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Ultimate Crochet Hook Review: which hook is right for you?

There’s no such thing as the perfect crochet hook. There may be a perfect hook for you, but not all hooks work for all people.

Yesterday, you learned all about the differences between different styles of hooks. Today, you’re going to learn how to pick a hook that’s right for you.

Finding the right hook for you takes some trial and error, but you can narrow down your search by paying attention to your crochet habits. Here’s a little quiz that will help you out:

Do you roll your hook? When you’re crocheting, do you roll the handle around in your hand? Or do you like to keep your thumb firmly planted? If you’re a roll-er, then you’d do best with a hook without a thumb rest.

pictured: Susan Bates Bamboo Handle

Hooks to try: ChiaoGoo Bamboo, Addi Bamboo, Addi Comfort Grip, Clover Takumi, Etimo Cushion Grip.

Do you crochet tightly? If you tend to crochet very tightly, a hook with a tapered throat will probably only make the problem worse (as you’re tempted to pull the yarn tightly around the thinner parts of the throat). Try a hook with an inline throat.

Hooks to try: Susan Bates (all models), any hook made from Bamboo (because of the way tapered hooks thin at the top, most wooden/bamboo hooks feature inline throats for strength).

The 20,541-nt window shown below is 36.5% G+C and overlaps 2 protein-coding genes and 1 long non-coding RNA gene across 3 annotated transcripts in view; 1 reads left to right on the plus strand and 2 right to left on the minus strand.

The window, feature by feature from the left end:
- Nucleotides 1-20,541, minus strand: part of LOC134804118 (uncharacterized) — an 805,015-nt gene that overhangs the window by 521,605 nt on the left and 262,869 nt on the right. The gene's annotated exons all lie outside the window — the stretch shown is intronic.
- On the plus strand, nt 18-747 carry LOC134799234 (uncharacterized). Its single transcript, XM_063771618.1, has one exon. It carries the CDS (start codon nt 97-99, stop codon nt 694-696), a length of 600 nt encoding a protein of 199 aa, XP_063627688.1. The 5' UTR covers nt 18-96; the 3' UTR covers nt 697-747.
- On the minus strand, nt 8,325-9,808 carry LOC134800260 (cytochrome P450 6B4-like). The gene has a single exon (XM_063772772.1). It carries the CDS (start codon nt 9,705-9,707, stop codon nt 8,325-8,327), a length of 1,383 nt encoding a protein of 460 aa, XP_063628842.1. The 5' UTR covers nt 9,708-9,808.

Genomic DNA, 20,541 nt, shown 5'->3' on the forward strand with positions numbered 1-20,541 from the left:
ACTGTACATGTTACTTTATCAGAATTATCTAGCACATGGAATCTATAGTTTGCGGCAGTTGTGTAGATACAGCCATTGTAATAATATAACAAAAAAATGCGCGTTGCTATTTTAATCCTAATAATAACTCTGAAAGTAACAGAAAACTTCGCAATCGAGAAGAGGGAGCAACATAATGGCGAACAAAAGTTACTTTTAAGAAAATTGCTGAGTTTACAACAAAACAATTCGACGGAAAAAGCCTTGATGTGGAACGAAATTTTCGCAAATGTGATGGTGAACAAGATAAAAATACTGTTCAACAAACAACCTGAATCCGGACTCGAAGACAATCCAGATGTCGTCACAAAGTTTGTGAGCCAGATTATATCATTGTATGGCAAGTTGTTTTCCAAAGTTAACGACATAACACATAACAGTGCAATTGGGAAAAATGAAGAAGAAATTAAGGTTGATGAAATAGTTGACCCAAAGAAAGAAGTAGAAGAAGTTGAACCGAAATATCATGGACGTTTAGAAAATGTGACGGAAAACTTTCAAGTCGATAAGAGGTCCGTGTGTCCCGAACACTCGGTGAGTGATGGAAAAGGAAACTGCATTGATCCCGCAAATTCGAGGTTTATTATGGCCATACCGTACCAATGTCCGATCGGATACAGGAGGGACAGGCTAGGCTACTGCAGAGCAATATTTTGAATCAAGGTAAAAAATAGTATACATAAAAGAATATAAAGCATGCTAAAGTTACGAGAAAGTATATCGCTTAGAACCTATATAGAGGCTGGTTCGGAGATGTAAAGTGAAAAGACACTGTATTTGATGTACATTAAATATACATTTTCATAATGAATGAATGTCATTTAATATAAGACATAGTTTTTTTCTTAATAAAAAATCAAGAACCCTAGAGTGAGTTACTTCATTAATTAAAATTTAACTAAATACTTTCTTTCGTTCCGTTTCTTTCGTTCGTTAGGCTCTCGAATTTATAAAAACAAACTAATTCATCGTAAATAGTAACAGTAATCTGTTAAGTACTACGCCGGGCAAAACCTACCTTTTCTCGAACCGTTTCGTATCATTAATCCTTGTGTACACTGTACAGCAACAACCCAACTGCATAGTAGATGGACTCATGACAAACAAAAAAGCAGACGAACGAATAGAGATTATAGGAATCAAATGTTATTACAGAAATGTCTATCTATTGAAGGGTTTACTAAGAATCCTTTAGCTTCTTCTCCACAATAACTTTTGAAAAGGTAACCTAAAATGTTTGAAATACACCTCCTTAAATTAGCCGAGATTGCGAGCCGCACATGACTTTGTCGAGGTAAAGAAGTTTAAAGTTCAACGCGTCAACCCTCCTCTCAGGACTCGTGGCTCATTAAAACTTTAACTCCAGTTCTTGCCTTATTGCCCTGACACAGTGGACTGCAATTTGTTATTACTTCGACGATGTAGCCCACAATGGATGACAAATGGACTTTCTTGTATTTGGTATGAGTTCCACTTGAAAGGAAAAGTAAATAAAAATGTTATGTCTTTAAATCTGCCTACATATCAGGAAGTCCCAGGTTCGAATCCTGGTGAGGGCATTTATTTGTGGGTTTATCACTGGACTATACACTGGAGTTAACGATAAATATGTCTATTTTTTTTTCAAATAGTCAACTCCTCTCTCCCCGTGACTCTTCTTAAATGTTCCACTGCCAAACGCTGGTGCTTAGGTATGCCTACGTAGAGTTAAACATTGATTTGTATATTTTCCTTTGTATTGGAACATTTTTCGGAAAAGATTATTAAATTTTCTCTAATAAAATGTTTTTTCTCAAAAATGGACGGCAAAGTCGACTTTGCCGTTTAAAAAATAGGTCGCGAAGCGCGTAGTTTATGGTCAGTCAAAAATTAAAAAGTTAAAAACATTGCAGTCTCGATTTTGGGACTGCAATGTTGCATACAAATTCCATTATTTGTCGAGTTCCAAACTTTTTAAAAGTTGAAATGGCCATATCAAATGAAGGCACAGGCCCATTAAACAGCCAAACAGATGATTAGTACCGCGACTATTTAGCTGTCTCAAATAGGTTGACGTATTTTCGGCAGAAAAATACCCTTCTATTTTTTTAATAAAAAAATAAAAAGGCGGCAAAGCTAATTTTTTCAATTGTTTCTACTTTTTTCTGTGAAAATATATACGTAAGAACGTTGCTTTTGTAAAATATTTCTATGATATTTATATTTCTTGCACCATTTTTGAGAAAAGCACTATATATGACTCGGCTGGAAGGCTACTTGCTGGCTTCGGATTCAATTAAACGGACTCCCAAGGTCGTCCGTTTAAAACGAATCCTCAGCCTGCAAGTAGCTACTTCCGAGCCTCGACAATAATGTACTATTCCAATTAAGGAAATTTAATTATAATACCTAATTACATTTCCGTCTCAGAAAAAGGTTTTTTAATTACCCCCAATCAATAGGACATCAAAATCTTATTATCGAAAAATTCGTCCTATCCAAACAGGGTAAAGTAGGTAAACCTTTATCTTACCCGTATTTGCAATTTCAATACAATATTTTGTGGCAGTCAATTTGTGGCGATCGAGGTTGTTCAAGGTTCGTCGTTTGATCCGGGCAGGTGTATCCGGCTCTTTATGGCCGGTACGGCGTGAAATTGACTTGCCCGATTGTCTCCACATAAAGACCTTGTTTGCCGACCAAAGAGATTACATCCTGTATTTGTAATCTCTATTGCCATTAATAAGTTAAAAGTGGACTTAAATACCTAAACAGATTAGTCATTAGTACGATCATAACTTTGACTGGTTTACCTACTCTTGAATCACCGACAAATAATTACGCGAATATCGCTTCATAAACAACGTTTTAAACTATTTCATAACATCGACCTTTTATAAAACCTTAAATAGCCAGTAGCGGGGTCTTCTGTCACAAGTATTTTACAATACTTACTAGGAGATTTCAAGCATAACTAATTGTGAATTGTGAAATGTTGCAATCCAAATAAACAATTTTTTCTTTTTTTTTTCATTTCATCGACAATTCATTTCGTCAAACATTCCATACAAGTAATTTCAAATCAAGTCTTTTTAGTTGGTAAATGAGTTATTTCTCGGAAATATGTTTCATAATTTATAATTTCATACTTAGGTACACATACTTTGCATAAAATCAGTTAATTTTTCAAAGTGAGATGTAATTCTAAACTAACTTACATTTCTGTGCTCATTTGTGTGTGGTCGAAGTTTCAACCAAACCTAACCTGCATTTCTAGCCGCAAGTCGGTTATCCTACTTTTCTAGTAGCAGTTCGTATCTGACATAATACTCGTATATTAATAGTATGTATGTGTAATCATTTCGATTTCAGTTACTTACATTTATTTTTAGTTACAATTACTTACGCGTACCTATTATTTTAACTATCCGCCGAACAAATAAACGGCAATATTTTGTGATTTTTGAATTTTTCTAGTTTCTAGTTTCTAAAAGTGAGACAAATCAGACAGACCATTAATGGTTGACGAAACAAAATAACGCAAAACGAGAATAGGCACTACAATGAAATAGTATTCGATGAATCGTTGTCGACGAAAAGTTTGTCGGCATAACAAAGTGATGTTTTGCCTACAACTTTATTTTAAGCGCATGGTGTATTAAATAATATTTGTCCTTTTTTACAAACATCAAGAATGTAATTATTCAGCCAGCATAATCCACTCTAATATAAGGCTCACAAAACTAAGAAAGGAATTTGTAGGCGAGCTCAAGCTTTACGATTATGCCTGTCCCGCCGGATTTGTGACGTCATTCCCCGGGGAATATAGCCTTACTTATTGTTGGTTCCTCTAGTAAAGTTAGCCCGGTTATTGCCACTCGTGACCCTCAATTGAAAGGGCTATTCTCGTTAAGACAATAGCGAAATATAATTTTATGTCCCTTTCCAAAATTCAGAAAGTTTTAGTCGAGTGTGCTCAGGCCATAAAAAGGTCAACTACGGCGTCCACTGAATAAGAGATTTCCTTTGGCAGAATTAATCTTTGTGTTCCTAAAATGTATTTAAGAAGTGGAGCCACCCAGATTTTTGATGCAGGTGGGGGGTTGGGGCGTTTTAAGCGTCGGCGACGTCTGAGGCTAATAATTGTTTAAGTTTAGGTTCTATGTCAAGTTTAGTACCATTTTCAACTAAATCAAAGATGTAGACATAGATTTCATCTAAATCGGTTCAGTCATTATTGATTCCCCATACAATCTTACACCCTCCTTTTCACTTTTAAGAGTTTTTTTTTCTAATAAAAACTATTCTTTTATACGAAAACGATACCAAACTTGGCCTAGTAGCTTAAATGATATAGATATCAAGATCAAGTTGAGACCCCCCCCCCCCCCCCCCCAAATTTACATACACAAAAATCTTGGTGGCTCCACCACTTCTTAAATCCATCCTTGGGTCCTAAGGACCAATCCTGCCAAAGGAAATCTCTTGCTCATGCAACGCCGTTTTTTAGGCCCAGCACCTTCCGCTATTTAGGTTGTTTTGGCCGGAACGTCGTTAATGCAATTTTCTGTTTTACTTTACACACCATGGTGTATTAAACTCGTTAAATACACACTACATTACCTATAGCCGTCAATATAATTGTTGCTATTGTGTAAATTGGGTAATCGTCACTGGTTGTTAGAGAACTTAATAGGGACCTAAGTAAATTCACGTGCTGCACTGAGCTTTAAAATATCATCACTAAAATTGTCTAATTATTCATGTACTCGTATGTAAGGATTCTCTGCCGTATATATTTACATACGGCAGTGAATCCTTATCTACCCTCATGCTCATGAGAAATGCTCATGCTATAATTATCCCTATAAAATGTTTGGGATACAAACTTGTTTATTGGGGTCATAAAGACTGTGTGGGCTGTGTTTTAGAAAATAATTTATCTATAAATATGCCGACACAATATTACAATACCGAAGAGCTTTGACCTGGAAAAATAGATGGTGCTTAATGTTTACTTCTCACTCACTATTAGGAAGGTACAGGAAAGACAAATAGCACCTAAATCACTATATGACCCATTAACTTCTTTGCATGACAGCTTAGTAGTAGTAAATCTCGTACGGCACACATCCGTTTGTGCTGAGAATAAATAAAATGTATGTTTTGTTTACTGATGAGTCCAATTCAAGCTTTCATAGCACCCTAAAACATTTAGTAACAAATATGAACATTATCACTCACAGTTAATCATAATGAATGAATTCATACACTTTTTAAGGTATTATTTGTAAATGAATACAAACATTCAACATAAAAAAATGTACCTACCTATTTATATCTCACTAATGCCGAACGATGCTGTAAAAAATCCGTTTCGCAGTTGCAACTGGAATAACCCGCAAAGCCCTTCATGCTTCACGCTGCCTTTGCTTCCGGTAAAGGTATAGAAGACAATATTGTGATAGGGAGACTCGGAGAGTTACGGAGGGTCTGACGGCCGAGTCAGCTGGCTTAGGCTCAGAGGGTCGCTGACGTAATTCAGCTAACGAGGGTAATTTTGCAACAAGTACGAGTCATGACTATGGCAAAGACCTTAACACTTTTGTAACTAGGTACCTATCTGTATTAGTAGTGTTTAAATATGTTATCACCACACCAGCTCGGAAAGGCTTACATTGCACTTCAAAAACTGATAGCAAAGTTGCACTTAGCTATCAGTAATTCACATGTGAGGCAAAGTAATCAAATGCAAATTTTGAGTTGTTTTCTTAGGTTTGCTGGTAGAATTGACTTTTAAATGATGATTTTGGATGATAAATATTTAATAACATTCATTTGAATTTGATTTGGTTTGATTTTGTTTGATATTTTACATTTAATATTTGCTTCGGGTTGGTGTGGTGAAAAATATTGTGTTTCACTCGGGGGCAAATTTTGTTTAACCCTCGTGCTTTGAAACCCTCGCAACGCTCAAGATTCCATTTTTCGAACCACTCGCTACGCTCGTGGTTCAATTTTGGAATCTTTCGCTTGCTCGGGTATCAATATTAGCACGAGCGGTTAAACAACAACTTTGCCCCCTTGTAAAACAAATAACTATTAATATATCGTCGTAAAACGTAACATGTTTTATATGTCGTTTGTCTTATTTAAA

Are you always splitting your yarn? If so, you probably need a hook with a rounder (rather than a pointier) tip.

Hooks to try: HiyaHiya, Addi Comfort Grip, Susan Bates (Bamboo, Quicksilver and Aluminum), Boye crochet hook, Kollage Square Hook, Addi Swing, ChiaoGoo Bamboo Handle.

Do you find it difficult to insert your hook into the next stitch? Then you’re a candidate for a pointy crochet hook!

pictured: ChiaoGoo Premium Bamboo hook

Hooks to try: Almost any wooden/bamboo crochet hook sports a pointy tip, including: Addi Bamboo, ChiaoGoo Bamboo, Clover Takumi, Brittany

Do you toss your hooks into one bag and then forget what size they are? You need a hook that has the hook size permanently etched/carved into the hook. Otherwise, you’ll be stuck pulling out your gauge every time you need to crochet!

Hooks to try: Addi Comfort Grip (color-coded handles), Susan Bates (raised lettering on all models), Boye (raised lettering), ChiaoGoo (sizes laser-etched into all models), Boye (raised lettering on all models)